Where are things going from here? I’m directing most of my effort to the novel and full-length album follow up to Rites of the Renouncer, which I’m planning for another joint release [as I did with Rites] coming in autumn this year (2019). I’m also putting time and energy in a return to visual art (something I mostly left behind back in high school), so I’ll have even more angles from which to immerse you in the stories and worlds I’m creating. In addition to that, I have software, machine learning, and AI work to focus on in my day job and related side projects.
Thus far I haven’t branched out into vocal tracks and doubt any will make an appearance under my main PatternShift catalog, but I have been exploring collaborations and you might see a few tracks featuring me or crediting me over this year. The podcast will keep going—there are two episodes yet to be released to finish the audiobook for Rites; then, after a month and a half break I’ll start releasing preview chapters of the novel, leading up to its release. I’m also planning to release a few singles from the album early over the next several months.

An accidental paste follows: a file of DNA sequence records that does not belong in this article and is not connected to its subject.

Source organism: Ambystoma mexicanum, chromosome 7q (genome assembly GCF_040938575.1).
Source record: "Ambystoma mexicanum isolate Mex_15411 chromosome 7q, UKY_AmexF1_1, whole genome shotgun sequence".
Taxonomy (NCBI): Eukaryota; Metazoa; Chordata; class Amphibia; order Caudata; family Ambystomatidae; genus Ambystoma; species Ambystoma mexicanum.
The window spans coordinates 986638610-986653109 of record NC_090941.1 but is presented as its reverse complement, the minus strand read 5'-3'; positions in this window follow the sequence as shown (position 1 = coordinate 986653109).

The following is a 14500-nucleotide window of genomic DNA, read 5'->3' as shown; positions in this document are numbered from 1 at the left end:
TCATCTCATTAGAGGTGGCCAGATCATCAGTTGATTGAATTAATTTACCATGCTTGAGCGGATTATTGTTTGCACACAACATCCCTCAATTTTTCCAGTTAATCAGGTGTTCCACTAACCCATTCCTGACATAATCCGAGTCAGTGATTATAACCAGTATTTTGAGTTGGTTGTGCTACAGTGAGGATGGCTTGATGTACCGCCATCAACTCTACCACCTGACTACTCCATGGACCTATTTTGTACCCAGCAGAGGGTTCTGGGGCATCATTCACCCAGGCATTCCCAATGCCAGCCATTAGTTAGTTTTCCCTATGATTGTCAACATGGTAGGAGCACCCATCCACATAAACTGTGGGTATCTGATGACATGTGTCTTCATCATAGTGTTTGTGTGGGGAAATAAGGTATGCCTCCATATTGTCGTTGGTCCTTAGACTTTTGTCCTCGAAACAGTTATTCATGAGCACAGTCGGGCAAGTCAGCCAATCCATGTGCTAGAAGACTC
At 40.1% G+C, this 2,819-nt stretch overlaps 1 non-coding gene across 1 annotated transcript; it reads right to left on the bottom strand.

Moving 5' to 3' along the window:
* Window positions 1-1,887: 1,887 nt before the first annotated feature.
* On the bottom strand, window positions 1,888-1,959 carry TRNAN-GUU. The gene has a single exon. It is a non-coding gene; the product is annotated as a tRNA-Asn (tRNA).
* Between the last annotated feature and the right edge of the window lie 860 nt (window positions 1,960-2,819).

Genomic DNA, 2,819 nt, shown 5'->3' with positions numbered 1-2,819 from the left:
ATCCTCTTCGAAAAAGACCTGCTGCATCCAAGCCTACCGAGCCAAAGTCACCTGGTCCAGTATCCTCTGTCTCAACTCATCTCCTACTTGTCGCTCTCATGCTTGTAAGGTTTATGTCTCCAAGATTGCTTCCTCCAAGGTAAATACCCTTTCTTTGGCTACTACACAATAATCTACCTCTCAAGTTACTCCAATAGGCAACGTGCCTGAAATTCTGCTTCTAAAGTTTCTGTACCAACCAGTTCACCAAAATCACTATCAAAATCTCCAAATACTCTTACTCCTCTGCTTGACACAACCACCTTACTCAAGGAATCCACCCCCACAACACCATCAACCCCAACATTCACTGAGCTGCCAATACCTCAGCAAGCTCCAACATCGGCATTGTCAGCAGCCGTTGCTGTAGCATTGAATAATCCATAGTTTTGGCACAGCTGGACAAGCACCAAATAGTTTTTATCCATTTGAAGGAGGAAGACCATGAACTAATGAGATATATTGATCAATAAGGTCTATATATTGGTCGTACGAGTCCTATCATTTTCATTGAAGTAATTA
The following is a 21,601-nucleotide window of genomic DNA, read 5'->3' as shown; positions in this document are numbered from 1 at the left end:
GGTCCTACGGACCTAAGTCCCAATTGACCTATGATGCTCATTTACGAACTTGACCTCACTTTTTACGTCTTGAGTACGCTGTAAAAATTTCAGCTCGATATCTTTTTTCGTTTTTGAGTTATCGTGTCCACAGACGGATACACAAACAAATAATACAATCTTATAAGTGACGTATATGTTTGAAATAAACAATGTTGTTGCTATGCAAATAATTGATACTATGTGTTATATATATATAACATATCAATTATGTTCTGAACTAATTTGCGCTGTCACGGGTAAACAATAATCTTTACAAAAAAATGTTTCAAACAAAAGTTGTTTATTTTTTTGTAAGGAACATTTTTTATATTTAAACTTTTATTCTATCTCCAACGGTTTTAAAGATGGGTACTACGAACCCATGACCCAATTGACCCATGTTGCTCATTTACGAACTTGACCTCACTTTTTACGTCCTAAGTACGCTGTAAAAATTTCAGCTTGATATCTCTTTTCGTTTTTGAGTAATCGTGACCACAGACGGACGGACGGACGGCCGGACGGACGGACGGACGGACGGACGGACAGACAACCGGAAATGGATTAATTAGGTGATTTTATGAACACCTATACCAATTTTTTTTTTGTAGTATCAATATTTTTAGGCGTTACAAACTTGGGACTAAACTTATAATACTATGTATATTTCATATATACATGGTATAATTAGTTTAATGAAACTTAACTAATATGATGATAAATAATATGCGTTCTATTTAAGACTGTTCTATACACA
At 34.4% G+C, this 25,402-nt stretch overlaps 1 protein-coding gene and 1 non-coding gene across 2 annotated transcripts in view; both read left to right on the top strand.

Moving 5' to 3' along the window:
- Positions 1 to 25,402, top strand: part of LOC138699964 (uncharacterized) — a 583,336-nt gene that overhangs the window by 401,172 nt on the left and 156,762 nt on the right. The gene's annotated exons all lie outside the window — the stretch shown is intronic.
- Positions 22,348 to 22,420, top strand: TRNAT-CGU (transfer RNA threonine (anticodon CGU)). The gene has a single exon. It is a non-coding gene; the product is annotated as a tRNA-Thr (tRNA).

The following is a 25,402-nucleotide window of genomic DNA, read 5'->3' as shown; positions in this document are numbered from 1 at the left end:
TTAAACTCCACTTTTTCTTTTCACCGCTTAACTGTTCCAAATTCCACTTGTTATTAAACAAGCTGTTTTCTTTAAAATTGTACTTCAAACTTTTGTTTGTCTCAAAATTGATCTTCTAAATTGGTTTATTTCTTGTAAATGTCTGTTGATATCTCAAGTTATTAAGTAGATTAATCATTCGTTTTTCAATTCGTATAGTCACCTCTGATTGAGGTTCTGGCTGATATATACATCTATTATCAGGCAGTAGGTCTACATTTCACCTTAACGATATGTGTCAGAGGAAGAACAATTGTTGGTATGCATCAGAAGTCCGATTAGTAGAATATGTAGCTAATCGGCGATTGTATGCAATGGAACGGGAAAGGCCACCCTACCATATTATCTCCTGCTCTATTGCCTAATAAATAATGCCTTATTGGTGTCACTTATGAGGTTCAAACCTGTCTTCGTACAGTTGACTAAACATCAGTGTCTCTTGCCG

(As an aside, if you haven’t listened to the latest single yet, now is a good time to check it out.)
Social Media Break
The reality of the creative work I have planned (and the time it takes) brings me to the next topic. One of the things that has been a mixed bag over the past year is the fact that social media found its way back into my life. In late 2016 I stopped using Facebook and Twitter regularly; by spring of 2017 I had deleted all my social media accounts other than Instagram (which, for whatever reason, it never occurs to me use with regularity). I was happy with the decision and felt that over the next few months my brain slowly returned to some semblance of pre-social media normal. But I found myself in an odd situation when I spent some of my (newly freed up) time getting back into music and was ready to start releasing things—I wasn’t really sure how to tell people, other than a few close friends.
So I re-opened my Facebook account and grabbed a new twitter handle as well as my old twitter handle (I had lost all data and several hundred followers on it and had to start over from zero on both). I told friends and family, had several friends and colleagues generously boost the signal for me periodically, and experimented off and on with small expenditure Facebook ad campaigns (99% of which was likely waste). I made a reddit account and jumped into a few conversations and announced my own music on subreddits where doing so was allowed.